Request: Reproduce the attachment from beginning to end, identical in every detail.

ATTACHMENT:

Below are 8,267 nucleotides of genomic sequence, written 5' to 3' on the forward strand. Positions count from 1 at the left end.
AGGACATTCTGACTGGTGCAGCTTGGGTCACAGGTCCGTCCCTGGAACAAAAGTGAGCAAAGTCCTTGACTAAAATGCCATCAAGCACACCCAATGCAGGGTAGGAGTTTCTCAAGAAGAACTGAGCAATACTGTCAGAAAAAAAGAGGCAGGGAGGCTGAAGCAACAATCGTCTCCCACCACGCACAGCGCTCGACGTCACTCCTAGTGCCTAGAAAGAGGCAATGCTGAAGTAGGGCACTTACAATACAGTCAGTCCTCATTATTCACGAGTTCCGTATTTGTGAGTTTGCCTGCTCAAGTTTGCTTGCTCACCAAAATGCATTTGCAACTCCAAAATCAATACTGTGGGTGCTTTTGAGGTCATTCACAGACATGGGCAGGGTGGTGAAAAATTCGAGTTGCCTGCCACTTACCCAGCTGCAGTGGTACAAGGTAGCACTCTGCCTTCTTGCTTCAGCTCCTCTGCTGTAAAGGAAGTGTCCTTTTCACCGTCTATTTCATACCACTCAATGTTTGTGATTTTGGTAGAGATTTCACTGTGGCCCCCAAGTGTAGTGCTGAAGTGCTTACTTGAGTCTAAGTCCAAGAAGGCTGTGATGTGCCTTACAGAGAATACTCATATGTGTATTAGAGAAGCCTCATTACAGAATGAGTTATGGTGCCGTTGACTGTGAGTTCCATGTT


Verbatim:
Below are 8,267 nucleotides of genomic sequence, written 5' to 3' on the forward strand. Positions count from 1 at the left end.
AGGACATTCTGACTGGTGCAGCTTGGGTCACAGGTCCGTCCCTGGAACAAAAGTGAGCAAAGTCCTTGACTAAAATGCCATCAAGCACACCCAATGCAGGGTAGGAGTTTCTCAAGAAGAACTGAGCAATACTGTCAGAAAAAAAGAGGCAGGGAGGCTGAAGCAACAATCGTCTCCCACCACGCACAGCGCTCGACGTCACTCCTAGTGCCTAGAAAGAGGCAATGCTGAAGTAGGGCACTTACAATACAGTCAGTCCTCATTATTCACGAGTTCCGTATTTGTGAGTTTGCCTGCTCAAGTTTGCTTGCTCACCAAAATGCATTTGCAACTCCAAAATCAATACTGTGGGTGCTTTTGAGGTCATTCACAGACATGGGCAGGGTGGTGAAAAATTCGAGTTGCCTGCCACTTACCCAGCTGCAGTGGTACAAGGTAGCACTCTGCCTTCTTGCTTCAGCTCCTCTGCTGTAAAGGAAGTGTCCTTTTCACCGTCTATTTCATACCACTCAATGTTTGTGATTTTGGTAGAGATTTCACTGTGGCCCCCAAGTGTAGTGCTGAAGTGCTTACTTGAGTCTAAGTCCAAGAAGGCTGTGATGTGCCTTACAGAGAATACTCATATGTGTATTAGAGAAGCCTCATTACAGAATGAGTTATGGTGCCGTTGACTGTGAGTTCCATGTT